Meet your Merchant: Love of the find keeps fueling owner of Past to Present 2nd Hand Store

Marie Davis jokes that running her business is a bit like Sisyphus and his boulder - even if it seems endless, she'll push her boulder until she's either victorious on the mountain or crushed beneath it at the base.

Past to Present 2nd Hand Store is her third go at that style store in Carson City, this time in a converted house packed with goods as varied as used sporting supplies and original artwork priced at $500.

"This is what I love doing," Davis said. "I love interacting with the customers, and I love finding unique treasures."

She said she likes to emphasize the treasures part of her wares and thinks of her business as more about collectibles and antiques than typical thrift-store goods, though her merchandise runs the gamut of it all.

Only about a fifth of her wares are even on display in the shop, she said. The rest is stored in the backyard or a trailer that's stuffed to the gills, meaning it sometimes becomes a hunt when a customer is looking for a specific item, she said. But for some customers, it's the hunt that thrills them.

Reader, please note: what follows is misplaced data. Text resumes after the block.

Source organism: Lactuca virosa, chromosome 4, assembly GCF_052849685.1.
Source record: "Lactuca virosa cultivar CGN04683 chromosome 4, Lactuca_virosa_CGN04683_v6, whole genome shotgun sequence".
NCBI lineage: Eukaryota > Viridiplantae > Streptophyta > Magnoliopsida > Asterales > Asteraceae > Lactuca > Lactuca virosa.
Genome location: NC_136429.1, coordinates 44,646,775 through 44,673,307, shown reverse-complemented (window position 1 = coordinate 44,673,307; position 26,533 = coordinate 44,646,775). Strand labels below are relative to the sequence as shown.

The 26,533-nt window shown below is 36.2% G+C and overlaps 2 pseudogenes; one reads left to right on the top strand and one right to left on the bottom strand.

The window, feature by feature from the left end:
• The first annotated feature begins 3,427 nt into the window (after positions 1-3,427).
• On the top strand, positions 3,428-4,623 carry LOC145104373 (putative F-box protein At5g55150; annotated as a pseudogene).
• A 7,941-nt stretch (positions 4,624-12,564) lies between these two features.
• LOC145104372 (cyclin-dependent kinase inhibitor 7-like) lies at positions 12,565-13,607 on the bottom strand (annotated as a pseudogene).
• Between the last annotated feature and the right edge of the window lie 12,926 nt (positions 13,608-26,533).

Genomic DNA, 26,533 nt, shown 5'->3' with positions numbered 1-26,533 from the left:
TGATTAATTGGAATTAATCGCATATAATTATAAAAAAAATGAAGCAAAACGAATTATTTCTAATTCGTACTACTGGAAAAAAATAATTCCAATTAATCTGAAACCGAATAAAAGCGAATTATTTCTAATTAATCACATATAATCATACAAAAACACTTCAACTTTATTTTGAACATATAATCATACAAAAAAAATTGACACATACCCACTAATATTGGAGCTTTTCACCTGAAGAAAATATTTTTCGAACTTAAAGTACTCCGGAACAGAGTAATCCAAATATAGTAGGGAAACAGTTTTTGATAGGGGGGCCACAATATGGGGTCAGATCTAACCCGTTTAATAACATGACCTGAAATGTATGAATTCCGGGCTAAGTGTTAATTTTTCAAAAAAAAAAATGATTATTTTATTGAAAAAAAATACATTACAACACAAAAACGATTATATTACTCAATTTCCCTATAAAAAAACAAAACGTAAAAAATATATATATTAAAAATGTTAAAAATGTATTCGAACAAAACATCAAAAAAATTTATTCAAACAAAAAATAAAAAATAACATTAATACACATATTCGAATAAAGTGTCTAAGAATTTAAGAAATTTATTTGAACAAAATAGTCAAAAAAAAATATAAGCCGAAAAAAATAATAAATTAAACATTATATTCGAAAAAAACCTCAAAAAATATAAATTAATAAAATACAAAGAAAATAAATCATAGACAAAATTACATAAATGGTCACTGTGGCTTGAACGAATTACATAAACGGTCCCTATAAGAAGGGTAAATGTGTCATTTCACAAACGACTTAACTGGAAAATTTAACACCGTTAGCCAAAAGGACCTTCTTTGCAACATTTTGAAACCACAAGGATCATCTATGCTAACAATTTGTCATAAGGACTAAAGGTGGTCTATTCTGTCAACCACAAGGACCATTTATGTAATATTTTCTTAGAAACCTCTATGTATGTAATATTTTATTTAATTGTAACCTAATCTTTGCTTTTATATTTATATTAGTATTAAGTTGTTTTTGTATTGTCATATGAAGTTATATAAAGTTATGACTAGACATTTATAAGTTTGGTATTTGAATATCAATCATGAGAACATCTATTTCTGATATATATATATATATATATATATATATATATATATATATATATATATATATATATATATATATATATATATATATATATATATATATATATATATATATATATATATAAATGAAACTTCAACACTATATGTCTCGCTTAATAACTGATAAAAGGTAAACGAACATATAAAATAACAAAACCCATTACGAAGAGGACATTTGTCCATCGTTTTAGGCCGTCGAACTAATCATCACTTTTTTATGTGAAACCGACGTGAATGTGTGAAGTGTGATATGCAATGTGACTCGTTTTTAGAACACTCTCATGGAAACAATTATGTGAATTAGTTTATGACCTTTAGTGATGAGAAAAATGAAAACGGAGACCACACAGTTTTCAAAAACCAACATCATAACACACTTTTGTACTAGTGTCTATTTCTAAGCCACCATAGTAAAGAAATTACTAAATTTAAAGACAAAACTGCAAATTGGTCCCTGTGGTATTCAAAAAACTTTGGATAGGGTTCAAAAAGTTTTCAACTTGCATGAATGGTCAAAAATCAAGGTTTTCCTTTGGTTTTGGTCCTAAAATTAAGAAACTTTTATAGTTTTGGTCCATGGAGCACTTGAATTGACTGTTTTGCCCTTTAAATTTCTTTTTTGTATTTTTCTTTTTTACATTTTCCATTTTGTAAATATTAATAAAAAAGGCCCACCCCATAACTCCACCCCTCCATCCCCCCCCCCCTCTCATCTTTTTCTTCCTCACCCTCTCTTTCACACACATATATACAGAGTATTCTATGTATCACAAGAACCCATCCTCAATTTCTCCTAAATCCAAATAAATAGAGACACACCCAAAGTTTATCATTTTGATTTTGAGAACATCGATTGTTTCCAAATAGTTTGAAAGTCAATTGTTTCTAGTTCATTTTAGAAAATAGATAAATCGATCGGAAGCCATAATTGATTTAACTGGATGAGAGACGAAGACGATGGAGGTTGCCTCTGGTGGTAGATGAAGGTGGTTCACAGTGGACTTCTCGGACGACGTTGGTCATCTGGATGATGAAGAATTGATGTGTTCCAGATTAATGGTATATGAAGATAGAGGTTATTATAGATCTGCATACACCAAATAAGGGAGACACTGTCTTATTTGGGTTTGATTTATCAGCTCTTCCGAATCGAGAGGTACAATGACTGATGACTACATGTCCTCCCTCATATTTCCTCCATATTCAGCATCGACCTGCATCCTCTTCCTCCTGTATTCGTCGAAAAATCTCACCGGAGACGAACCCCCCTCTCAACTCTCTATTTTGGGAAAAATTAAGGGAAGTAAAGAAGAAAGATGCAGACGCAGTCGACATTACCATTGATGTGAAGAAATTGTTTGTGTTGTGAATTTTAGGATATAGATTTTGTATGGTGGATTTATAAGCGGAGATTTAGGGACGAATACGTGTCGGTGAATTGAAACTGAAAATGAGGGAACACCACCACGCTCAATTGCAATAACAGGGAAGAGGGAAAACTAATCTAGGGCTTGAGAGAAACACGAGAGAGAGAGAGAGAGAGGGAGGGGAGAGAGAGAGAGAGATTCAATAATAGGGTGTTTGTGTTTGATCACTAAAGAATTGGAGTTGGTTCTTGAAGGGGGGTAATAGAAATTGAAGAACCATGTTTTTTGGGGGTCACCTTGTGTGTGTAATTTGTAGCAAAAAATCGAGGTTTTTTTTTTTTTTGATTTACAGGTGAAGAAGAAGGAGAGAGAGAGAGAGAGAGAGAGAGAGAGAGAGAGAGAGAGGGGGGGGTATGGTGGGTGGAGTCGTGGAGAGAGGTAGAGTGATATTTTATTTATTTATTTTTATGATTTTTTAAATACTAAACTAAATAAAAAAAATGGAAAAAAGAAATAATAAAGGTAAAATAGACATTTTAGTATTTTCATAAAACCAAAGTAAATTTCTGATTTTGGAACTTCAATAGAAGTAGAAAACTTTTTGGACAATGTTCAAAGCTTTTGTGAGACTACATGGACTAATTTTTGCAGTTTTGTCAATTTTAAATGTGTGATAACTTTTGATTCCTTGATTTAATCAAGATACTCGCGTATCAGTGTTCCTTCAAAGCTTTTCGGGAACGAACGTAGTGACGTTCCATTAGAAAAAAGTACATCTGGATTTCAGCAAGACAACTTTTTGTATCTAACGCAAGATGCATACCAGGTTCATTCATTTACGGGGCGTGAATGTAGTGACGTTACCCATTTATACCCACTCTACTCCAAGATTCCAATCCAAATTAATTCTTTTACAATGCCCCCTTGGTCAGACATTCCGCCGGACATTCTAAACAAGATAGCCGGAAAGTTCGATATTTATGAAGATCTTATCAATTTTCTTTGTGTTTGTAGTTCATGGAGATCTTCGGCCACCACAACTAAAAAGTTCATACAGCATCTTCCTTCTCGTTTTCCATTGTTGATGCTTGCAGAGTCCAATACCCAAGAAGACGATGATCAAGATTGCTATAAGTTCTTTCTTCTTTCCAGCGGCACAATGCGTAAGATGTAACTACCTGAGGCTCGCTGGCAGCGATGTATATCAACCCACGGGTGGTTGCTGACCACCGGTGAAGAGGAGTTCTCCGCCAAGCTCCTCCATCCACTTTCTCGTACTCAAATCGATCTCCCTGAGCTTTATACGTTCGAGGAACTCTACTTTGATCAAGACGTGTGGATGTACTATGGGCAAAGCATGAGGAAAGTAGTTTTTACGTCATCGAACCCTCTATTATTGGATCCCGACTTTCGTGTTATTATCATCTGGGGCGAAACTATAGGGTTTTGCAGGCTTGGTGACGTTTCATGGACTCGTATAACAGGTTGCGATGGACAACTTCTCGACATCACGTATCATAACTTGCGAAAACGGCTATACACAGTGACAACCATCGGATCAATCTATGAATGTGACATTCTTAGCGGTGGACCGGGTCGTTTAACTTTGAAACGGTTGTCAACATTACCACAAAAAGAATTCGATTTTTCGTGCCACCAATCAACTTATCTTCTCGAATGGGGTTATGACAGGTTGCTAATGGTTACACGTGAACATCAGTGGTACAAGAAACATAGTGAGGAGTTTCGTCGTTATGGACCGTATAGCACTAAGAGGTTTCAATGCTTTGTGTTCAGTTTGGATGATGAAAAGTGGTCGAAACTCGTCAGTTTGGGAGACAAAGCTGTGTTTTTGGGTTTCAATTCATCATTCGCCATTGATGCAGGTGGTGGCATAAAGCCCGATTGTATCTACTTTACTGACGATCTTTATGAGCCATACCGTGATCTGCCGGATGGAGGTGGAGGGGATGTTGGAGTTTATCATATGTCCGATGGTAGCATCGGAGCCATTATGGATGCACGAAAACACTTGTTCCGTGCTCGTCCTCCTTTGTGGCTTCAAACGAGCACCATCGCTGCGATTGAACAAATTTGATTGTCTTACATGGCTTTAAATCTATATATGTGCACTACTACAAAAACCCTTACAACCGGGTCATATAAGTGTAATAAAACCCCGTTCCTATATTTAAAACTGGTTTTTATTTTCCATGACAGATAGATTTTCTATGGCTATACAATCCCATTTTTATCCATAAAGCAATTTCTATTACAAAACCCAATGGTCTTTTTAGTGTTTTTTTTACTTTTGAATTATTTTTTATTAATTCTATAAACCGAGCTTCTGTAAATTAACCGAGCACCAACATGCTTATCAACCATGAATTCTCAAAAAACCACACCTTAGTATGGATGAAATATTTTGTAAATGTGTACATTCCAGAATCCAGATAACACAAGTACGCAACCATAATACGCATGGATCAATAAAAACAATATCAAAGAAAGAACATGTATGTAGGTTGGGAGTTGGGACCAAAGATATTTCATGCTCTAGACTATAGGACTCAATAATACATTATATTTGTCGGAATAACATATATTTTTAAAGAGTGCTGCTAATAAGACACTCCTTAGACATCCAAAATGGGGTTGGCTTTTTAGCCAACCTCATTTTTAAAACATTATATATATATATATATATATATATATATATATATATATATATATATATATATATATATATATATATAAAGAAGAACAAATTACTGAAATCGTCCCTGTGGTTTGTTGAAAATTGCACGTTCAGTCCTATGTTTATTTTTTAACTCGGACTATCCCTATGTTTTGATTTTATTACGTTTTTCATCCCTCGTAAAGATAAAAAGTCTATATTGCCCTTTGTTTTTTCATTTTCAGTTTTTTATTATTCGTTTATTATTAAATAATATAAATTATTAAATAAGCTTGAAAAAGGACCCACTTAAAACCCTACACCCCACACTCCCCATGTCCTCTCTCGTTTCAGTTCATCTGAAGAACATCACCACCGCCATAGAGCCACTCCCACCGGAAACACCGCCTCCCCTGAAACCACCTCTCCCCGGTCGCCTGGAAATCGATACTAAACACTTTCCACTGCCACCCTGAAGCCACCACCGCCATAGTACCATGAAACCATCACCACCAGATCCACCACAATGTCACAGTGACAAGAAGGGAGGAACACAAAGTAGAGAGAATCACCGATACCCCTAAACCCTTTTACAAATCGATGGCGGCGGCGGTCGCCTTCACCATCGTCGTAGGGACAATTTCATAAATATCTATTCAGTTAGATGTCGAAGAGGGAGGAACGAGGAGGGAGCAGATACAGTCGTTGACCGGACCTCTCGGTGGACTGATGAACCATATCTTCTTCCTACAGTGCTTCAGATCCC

"They're like, 'Can we go through the treasures also?'" Davis said, smiling.

Even if she can't find the item the customer is looking for in her collections of furniture, glassware, collectible toys and used electronics, Davis said she is unabashed about referring them to another second-hand store.

"I don't find I have competition," Davis said. "I refer people to other thrift stores and tell them, 'If you can't find it here, try these other places.' (There's) no reason we can't help each other.

"It doesn't take away my business. It helps another business succeed, like I want to do, and I hope they'll do the same."

She said her business has come under additional stress recently when the city forced her to take down a sign because it was more than 50 feet from her store, which sits about a block south of U.S. Highway 50 on Brown Street.

Losing the sign cut her business back dramatically, she said, causing her to ask for extra support, lest she falls to Sisyphus' rock.

She noted that she used to live on a neighboring lot when she first lived in Carson, a fact that wasn't lost on her son.

"This is where you started in this town," she recalled him saying, her eyes tearing up and voice cracking. "And this is where you're going to finish."

After showing off some of her goods, she continued.

"Eventually I'm going to get that rock up there and show people that we were successful," she said. "Or maybe the rock will end at the bottom of the hill and we'll have to wave the white flag."


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